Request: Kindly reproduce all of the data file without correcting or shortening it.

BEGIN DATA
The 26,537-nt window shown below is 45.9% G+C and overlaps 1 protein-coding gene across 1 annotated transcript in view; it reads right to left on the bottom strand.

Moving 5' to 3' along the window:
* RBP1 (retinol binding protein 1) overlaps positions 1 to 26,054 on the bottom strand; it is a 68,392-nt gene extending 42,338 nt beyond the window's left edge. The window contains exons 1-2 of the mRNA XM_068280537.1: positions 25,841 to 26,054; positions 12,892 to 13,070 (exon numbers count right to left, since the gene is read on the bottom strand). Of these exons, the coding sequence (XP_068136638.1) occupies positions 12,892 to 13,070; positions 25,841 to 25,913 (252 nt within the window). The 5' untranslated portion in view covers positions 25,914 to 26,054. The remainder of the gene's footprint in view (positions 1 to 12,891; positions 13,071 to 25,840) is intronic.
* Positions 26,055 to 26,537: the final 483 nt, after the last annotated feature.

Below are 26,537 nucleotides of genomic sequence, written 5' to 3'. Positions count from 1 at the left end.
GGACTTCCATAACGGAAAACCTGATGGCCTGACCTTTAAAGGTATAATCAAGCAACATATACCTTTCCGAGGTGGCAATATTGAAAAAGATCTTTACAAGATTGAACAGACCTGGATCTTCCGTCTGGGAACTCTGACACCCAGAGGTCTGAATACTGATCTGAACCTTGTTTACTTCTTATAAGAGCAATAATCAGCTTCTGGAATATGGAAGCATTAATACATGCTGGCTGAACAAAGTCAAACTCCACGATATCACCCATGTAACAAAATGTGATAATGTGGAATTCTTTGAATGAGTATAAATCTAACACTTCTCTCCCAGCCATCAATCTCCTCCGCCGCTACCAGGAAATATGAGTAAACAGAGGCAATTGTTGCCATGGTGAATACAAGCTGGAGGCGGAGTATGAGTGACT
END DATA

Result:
The 26,537-nt window shown below is 45.9% G+C and overlaps 1 protein-coding gene across 1 annotated transcript in view; it reads right to left on the bottom strand.

Moving 5' to 3' along the window:
* RBP1 (retinol binding protein 1) overlaps positions 1 to 26,054 on the bottom strand; it is a 68,392-nt gene extending 42,338 nt beyond the window's left edge. The window contains exons 1-2 of the mRNA XM_068280537.1: positions 25,841 to 26,054; positions 12,892 to 13,070 (exon numbers count right to left, since the gene is read on the bottom strand). Of these exons, the coding sequence (XP_068136638.1) occupies positions 12,892 to 13,070; positions 25,841 to 25,913 (252 nt within the window). The 5' untranslated portion in view covers positions 25,914 to 26,054. The remainder of the gene's footprint in view (positions 1 to 12,891; positions 13,071 to 25,840) is intronic.
* Positions 26,055 to 26,537: the final 483 nt, after the last annotated feature.

Below are 26,537 nucleotides of genomic sequence, written 5' to 3'. Positions count from 1 at the left end.
GGACTTCCATAACGGAAAACCTGATGGCCTGACCTTTAAAGGTATAATCAAGCAACATATACCTTTCCGAGGTGGCAATATTGAAAAAGATCTTTACAAGATTGAACAGACCTGGATCTTCCGTCTGGGAACTCTGACACCCAGAGGTCTGAATACTGATCTGAACCTTGTTTACTTCTTATAAGAGCAATAATCAGCTTCTGGAATATGGAAGCATTAATACATGCTGGCTGAACAAAGTCAAACTCCACGATATCACCCATGTAACAAAATGTGATAATGTGGAATTCTTTGAATGAGTATAAATCTAACACTTCTCTCCCAGCCATCAATCTCCTCCGCCGCTACCAGGAAATATGAGTAAACAGAGGCAATTGTTGCCATGGTGAATACAAGCTGGAGGCGGAGTATGAGTGACT